The book does not avoid the important and controversial question of whether Christians should watch films and movies that contain material which is explicitly sexual or violent. Dan notes the heated debate between Christians in this regard, which can be crystallised by the question of whether it is ever legitimate for Christians to watch “Game of Thrones”. Naturally, a book advocating cultural engagement will want to defend watching such cultural texts with caution, but Dan does so with careful balance.

Rather than laying down simplistic rules, he applies the five solas of the Reformation to provide a helpful framework for personal discernment. Not everything that is permissible is beneficial. Whilst this approach encourages potential viewers ask good and searching questions, it might have been helpful to spend more time considering whether there is a difference between watching films and movies for the purpose of undertaking cultural engagement as opposed to for personal entertainment. How determinative is the motive for our consumption? The argument in favour of watching might also have been strengthened by noting that the Bible itself is a text that contains much material that is explicit or violent in content. Christians can sometimes be more sensitive than the Bible itself about facing the realities of life in a fallen world!

No one could fail to profit from reading Plugged In, and many will be inspired and encouraged to make the most of every opportunity to share the good news of Christ, who alone can meet the desires of our hearts. “Subversive fulfilment” is not the only legitimate evangelistic methodology, but in our post-Christian and post-modern context, marked by increasing biblical illiteracy, it is an essential tool in our armoury. Our contemporary context is overwhelmingly Athens rather than Jerusalem.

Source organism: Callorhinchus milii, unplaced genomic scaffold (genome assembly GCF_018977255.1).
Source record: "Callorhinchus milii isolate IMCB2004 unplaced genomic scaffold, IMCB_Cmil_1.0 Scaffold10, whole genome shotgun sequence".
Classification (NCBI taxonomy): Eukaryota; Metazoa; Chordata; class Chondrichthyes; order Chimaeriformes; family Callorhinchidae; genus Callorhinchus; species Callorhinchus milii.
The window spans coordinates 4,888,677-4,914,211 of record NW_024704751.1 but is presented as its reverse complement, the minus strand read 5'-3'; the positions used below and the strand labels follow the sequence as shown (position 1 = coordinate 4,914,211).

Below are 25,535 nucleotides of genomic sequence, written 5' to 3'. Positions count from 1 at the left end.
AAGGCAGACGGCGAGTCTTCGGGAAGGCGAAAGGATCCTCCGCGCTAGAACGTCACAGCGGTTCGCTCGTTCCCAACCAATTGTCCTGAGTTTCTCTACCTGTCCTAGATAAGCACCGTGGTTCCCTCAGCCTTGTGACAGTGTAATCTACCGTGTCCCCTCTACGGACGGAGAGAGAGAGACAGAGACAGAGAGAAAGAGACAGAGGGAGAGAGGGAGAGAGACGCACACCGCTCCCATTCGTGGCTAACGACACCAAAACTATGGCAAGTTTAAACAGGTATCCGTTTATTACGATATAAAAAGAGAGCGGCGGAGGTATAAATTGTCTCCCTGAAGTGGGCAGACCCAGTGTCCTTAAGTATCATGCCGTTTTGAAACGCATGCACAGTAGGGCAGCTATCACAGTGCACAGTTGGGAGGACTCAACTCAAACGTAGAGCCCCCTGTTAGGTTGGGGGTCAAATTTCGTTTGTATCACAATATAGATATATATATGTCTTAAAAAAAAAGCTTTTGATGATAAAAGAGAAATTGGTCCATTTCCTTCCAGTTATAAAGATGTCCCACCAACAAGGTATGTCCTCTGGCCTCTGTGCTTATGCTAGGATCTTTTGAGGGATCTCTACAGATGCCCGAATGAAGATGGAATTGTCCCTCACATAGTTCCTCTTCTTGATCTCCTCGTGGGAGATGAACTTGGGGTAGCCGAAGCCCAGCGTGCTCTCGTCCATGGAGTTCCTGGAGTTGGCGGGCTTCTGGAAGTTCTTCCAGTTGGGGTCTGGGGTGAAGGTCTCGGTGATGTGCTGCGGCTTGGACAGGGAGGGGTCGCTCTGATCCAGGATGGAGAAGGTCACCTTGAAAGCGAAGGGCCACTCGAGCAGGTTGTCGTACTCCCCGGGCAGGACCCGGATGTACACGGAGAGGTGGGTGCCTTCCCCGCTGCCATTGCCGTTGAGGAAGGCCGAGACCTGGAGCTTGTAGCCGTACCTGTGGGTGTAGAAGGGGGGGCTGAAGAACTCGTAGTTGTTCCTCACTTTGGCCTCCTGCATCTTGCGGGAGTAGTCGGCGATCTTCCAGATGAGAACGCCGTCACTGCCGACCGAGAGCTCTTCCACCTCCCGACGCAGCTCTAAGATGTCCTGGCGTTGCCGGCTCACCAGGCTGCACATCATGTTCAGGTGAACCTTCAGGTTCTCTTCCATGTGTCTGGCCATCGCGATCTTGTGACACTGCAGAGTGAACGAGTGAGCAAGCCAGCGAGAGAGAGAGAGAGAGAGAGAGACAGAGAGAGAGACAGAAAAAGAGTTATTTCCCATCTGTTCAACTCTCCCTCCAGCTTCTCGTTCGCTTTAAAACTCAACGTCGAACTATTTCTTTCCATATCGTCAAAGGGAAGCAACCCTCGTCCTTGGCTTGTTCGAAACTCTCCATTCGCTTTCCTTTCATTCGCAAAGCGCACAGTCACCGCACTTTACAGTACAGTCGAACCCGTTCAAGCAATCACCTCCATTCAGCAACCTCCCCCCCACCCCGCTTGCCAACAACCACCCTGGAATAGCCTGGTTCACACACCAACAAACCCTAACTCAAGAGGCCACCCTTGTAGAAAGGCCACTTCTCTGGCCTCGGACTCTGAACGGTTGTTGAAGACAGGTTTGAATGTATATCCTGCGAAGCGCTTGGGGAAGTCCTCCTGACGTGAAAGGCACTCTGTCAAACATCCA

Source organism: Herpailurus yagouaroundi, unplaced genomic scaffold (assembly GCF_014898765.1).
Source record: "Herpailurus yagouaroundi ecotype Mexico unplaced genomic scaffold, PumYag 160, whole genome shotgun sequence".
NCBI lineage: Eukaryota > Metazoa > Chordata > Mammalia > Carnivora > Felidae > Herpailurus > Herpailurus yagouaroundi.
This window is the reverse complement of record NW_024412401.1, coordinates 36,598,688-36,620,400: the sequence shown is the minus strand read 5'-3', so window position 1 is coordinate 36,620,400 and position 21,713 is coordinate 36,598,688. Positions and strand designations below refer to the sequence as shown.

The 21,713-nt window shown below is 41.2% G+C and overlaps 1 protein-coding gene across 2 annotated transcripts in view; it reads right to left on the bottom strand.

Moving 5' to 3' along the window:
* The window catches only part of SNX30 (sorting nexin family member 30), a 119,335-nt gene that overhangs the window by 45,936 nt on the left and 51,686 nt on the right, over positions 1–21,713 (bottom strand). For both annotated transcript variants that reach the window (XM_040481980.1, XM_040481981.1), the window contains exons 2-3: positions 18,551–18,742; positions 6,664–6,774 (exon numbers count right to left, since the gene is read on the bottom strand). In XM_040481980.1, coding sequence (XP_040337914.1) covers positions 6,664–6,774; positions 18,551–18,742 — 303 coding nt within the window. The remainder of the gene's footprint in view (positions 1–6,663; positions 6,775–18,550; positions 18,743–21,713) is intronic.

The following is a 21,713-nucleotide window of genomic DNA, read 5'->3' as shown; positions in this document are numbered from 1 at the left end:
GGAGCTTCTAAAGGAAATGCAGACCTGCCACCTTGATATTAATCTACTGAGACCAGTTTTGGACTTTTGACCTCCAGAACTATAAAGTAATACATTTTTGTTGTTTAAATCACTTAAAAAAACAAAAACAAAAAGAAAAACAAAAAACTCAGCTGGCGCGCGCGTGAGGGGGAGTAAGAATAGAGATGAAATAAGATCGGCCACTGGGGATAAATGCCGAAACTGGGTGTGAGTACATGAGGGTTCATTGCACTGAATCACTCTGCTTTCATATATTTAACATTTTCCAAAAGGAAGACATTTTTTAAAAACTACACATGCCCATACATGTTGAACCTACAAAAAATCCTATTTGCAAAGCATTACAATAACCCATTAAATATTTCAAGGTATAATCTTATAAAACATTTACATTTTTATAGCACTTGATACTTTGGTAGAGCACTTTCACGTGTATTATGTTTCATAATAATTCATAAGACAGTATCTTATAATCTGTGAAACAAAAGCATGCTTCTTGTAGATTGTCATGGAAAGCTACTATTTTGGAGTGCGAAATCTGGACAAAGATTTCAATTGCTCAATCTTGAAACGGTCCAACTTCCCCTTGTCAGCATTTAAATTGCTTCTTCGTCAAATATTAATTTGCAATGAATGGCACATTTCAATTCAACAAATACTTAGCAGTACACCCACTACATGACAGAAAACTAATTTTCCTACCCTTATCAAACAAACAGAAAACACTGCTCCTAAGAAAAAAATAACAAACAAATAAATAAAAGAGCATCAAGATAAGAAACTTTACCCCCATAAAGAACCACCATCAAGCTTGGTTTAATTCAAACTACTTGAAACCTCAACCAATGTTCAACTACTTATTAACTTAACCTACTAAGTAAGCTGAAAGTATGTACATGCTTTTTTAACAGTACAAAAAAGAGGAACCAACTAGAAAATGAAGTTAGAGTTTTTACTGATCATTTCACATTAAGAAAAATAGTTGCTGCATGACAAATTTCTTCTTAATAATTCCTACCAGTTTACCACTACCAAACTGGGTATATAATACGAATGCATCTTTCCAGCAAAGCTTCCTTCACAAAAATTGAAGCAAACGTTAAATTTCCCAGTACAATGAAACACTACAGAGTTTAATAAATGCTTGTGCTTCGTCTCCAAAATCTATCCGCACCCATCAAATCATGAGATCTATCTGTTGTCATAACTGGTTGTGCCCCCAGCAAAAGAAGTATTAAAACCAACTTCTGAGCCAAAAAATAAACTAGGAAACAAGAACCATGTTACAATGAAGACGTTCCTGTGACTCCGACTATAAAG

Tim Keller warmly commends this book, saying that there is nothing else quite like it on the market. He is right. It makes cultural engagement exciting and possible for every Christian. Its midrange level, relative brevity and engaging and humorous style make it easy to read. It would be ideal for small group discussion in our churches, or as the basis for an evangelistic training course in the local church.

John Stevens
National Director, FIEC